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Types of the Tarot

Most modern Tarots differ very little from those fifteenth century sets of cards. They still contain seventy-eight cards divided into the four suits, Wands, Cups, Swords, and Coins or Pentacles, called collectively the ‘Minor Arcana’, and the twenty-two trumps, known as the ‘Major Arcana’ (the word ‘arcanum’ means ‘secret knowledge’). True, some of the pictures have changed considerably, but each version usually keeps the same basic concept. For example, there are several widely varying versions of the Emperor, but they all represent some idea of an Emperor. In general, the changes have tended towards the more symbolic and the more mystical.

Arthur Edward Waite was criticized for changing some of the trump cards from their accepted version. For instance, the common picture of the Sun shows two children holding hands in a garden. Waite changed it to one child on a horse riding out of a garden. The critics claimed Waite was altering the card’s meaning to his personal vision. This was probably the case, since Waite believed more strongly in his own ideas than those of anyone else. But few people stopped to consider that the earliest version of the Sun, that of Bembo, in no way resembles the supposed ‘traditional' version. Indeed, it seems closer to Waite's; the picture shows a single miraculous child flying through the air, holding up a globe with an image of a city inside it.

The most striking change Waite and his artist, Pamela Colman Smith, made was to include a scene on all the cards, including the numbered cards of the Minor Arcana. Virtually all previous decks, as well as many later ones, have simple geometric patterns for the ‘pip’ cards. For example, the ten of Swords will show ten swords arranged in a pattern, much like its descendant, the ten of spades. The Rider pack is different. Pamela Smith’s ten of Swords shows a man lying under a black cloud with ten swords stuck in his back and legs.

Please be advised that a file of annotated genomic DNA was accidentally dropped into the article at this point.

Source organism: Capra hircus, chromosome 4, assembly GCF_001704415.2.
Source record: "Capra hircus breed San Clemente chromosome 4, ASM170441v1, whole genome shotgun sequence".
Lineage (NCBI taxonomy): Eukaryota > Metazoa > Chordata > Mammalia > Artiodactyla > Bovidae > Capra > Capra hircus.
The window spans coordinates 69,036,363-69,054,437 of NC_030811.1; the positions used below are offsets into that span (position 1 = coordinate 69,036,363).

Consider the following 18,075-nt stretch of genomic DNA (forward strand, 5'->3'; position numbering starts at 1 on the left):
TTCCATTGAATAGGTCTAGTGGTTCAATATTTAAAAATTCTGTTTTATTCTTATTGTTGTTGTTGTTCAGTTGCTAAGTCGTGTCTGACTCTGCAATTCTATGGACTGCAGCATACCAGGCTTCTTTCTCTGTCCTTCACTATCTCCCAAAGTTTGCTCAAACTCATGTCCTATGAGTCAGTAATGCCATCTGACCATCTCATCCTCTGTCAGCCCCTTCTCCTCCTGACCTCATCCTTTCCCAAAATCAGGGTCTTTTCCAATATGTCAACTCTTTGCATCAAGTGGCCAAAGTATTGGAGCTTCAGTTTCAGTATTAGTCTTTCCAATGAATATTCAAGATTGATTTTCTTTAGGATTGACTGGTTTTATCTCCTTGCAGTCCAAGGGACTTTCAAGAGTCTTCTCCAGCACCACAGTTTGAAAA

We do not really know who actually designed these cards. Did Waite himself conceive them (as he undoubtedly did the Major Arcana), or did he simply tell Smith the qualities and ideas he wanted and allow her to invent the scenes? Waite’s own book on the Tarot, The Pictorial Key to the Tarot , makes little real use of the pictures. In some cases, such as the six of Swords, the picture suggests far more than Waite’s stated meaning, while in others, particularly the two of Swords, the picture almost contradicts the meaning.

Whether it was Waite or Smith who designed the pictures, they had a powerful effect on later Tarot designers. Almost all decks with scenes on every card rely very heavily on the pictures in the Rider pack.

Waite called his deck the rectified Tarot. He insisted that his pictures restored the true meanings of the cards, and throughout his book he scorns the versions of his predecessors. Now, by rectified many people will think Waite’s membership in secret societies gave him access to the original secret Tarot. More likely, he simply meant that his pictures gave the cards their deepest meanings. When he so drastically altered the card of the Lovers, for instance, he did so because he thought the old picture insignificant and his new one symbolic of a deep truth.